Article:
Oral Histories

Helen Ostrowski

Interview Segments on Topic: Counselor/Counseling Advisor

Helen Ostrowski Biography

Helen Ostrowski joined Porter Novelli in 1993 to head the health care group, and has progressed through a variety of positions including general manager of the New York office, head of global practices and key accounts, president of the Americas, and finally, chief executive officer in 2003.  Ostrowski has over 35 years of experience in public relations and has worked closely with CEOs and senior management of companies such as Wyeth, PricewaterhouseCoopers and Gillette.  She is on the Boards of the Council of Public Relations Firms and the Arthur W. Page Society and is a member of the Public Relations Society of America, the Counselor’s Academy, the Healthcare Businesswomen’s Association and was named an Inside PR All-Star in health care in 1996.  She is a John W. Hill award winner from PRSA-NY and serves on the Board of Trustees of Roger Williams University.


Interviewer: Let’s look at the international realm. When you were with Porter-Novelli, it had many offices, across the globe—in the ninety’s or something—and thousands of clients. You became an expert at counseling the international client. Can you share any experiences that highlight again, challenges, but in the realm of the international—a challenge or a certain situation that you handled when you were counseling in this international realm?

Ostrowski:   I think that companies have certainly gotten much better at their global communications. Public relations is—even though we have global programs and deal with global entities—it’s still a local profession in the sense that you’re dealing with people who live in the community; customers; you have different cultures; you have different languages; you have different practices; all that stuff. So you overlay global on top of that and it’s very tempting to say one message is going to be the message. There’s nothing wrong with that. Don’t get me wrong. You have to have a sure sense of who you are as an organization, but I have always found that very often the ‘not-invented-here syndrome’ reigns supreme in many organizations. So I’ll relate a story—this was actually a couple of years ago, but I think it was a good eye-opener for everybody—we were working on a program for a new drug launch. It was going to be a global entity and the client was a big pharmaceutical company and they had a group of people that would come together twice a year and we would share marketing and the public relations stories and what we were working on. The company was a U.S. company, but the people running the program were from the U.K. To make a long story short, I remember this distinctly, we were going around the table and everyone was presenting what they were doing in their market and the Italians got up and everybody started looking at their watch, and it was really rude. So the guy from Italy got up and he describes the program they’re doing. The guy from Spain sitting across the table said, “we liked that program so much that we adopted it too, and it was a great idea.” The thing that was so remarkable to me was that you could see the Brits and the Americans going, “Wow! They came up with a great idea like that.” It was not because they happened to be Italian or Spanish. It was just because it wasn’t U.K. or U.S. I think that one of the things that I’ve always tried to counsel global companies in, including at Porter-Novelli, is that great ideas can come from any place and you have to have mechanisms and a way for people to share those [so] that they can filter up through an organization so they can get a chance to appraise them and see if they fit in a greater context.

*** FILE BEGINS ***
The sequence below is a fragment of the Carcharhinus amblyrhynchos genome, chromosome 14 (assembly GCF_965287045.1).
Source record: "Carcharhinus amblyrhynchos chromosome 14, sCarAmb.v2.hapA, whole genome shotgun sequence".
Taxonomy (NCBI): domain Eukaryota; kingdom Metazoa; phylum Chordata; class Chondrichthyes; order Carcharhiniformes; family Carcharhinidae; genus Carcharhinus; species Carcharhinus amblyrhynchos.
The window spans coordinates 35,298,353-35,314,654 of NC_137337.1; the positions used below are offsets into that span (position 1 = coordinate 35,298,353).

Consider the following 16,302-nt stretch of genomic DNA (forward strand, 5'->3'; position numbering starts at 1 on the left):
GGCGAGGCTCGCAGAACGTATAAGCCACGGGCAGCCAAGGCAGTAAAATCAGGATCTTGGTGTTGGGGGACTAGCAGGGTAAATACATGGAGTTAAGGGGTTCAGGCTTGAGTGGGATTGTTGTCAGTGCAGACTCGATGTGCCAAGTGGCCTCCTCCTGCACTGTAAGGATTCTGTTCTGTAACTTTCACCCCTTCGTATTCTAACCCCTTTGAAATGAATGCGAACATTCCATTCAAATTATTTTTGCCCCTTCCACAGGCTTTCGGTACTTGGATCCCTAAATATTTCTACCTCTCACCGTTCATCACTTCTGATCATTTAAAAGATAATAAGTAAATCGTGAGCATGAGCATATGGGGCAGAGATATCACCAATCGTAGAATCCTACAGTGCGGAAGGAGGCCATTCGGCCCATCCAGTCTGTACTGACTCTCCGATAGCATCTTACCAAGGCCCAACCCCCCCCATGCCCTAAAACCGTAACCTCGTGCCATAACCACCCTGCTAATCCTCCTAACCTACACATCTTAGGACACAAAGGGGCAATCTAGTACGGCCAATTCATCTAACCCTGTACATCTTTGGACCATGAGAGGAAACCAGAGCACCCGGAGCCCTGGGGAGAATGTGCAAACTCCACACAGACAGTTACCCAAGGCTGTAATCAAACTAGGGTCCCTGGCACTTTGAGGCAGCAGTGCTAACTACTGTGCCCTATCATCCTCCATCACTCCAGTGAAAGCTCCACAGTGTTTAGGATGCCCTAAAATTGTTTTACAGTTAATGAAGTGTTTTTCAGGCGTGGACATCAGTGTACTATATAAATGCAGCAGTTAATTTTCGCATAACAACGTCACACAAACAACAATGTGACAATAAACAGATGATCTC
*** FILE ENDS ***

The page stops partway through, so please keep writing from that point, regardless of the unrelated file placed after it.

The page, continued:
Certainly one of the basic fundamentals of any relationship, including that of your own employees is making sure that people feel that they are getting credit for having come up with something, even if it never ends up getting implemented, but at least people feel that someone has been listening to them and understand that here’s what they’ve been able to say. I think that’s extremely powerful on a global scale and it’s something that you can easily overlook. I’m not sure how I would formulate that right now today in advice I’d give a client, but I do think that it is one of the things from a global prospective that you really have to pay attention to.